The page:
The Birkbeck Institute for the Study of Antisemitism is committed to making academic scholarship accessible to a wide public.
The Fortunoff Archive consists of over 4,400 testimonies of Holocaust survivors, witnesses and liberators. Other resources include songs, podcasts and essays by international scholars.
The Birkbeck Institute for the Study of Antisemitism is an Access Site for the Fortunoff Archive. Click the link to learn how to search the collection for materials relevant to your research. This includes step by step instructions on how to register in Aviary and access the collection.
This project focuses on country houses in the UK and continental Europe owned, renewed and sometimes built by Jews and those of Jewish origin. It is the first project of its kind to attempt to write these houses and their owners back into British, European, and Jewish history and to establish their importance as sites of European – and Jewish – memory.
The website features research news and events, books and a downloadable Resource Pack. The work is led by the University of Oxford in partnership with the heritage sector, including the National Trust.
This award-winning website presents the stories of generations of migrants who came to and shaped the British Isles over more than a thousand years. Drawing on the research of over 60 historians, the stories of migrants, including Anglo-Saxon, African, Irish, Indian, Italian, Jewish and Polish peoples, are told through a diverse range of source material and videos.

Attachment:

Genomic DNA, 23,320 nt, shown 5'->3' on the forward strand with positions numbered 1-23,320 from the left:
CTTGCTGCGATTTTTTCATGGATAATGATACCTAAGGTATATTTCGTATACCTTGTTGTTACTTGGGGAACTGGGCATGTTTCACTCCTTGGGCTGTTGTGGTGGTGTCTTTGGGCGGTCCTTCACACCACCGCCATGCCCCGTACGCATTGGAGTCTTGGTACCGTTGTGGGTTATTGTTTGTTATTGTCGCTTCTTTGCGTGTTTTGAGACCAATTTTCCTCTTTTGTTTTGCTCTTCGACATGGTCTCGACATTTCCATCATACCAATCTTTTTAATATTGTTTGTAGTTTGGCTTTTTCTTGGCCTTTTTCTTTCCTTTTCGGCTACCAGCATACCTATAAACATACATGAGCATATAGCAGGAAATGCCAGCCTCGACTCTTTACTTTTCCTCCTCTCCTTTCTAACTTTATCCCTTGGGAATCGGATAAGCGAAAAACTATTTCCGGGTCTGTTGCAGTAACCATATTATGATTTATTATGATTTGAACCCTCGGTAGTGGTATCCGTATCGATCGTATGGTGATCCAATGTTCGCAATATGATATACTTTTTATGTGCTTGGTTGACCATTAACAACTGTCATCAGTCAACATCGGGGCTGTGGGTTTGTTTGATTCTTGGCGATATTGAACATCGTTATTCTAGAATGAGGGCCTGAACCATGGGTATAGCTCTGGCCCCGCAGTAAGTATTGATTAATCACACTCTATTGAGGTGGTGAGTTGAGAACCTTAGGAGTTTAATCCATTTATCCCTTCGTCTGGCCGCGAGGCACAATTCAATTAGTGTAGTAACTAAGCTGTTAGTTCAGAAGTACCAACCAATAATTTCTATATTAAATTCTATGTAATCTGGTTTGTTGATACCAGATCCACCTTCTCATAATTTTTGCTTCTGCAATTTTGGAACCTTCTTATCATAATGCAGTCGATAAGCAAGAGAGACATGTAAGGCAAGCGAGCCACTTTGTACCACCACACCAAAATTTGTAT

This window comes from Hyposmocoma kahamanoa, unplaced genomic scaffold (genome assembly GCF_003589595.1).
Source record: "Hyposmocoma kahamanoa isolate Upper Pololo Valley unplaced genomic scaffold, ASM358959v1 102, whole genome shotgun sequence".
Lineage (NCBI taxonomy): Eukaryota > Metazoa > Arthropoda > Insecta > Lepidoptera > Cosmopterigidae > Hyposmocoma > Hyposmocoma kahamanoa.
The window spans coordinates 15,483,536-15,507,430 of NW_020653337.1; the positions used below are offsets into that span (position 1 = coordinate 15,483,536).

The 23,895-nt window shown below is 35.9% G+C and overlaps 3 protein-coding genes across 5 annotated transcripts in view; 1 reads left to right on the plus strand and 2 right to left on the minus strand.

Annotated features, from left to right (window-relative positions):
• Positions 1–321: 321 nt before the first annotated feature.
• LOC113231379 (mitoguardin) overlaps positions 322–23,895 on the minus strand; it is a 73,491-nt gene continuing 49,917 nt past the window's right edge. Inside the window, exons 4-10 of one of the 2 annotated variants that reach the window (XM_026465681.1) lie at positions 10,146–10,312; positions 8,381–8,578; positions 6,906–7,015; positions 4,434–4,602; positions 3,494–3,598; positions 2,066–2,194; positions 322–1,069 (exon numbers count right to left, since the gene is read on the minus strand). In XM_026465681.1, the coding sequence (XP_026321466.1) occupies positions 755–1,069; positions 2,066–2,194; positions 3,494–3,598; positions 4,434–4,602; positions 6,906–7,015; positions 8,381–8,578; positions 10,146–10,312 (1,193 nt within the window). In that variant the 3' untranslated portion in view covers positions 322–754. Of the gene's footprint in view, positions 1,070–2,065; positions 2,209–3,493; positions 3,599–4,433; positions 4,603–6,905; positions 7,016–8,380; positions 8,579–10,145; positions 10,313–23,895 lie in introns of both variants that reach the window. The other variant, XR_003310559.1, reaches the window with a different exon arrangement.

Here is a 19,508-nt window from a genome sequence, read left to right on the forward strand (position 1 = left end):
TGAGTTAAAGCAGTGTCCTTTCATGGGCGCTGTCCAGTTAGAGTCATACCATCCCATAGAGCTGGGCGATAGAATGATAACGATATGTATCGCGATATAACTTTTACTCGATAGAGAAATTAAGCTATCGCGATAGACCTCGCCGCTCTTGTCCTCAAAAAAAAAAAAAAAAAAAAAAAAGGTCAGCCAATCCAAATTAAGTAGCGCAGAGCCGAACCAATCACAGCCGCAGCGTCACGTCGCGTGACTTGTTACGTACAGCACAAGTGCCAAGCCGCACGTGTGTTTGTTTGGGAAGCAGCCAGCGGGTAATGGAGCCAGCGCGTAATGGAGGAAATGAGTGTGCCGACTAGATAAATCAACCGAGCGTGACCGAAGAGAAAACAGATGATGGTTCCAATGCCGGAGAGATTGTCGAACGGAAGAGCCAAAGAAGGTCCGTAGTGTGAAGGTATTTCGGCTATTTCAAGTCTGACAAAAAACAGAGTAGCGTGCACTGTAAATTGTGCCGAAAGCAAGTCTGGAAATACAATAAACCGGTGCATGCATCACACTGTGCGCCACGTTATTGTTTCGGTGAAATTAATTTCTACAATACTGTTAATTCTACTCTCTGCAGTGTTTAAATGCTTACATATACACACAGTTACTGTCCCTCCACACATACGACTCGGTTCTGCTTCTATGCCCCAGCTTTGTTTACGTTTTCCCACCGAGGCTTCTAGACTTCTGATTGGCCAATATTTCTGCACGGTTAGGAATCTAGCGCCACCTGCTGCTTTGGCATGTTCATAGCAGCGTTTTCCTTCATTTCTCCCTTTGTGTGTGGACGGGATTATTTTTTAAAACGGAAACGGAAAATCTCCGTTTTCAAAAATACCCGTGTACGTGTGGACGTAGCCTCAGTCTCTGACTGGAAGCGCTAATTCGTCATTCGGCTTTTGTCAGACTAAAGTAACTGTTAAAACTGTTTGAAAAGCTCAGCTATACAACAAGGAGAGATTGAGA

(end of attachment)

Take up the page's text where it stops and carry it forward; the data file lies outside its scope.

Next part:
‘Our Migration Story’ has been developed by the Runnymede Trust and academics based at the universities of Cambridge and Manchester; it is intended for teachers and students studying migration to Britain. However, it is a useful resource for anyone interested in Britain’s migration history.
The first authoritative online educational resource about the camps written and curated by Professor Nikolaus Wachsmann, Professor in Modern European History at Birkbeck, University of London, and author of the prize-winning book ‘KL. A History of the Nazi Concentration Camps’.
The website features original documents, maps, films and testimonies as well as teaching resources developed by the UCL Centre for Holocaust Education.
In an age of populism and nationalism it is more important than ever to understand the connections between antisemitism and other forms of racialization.Professor David Feldman, Director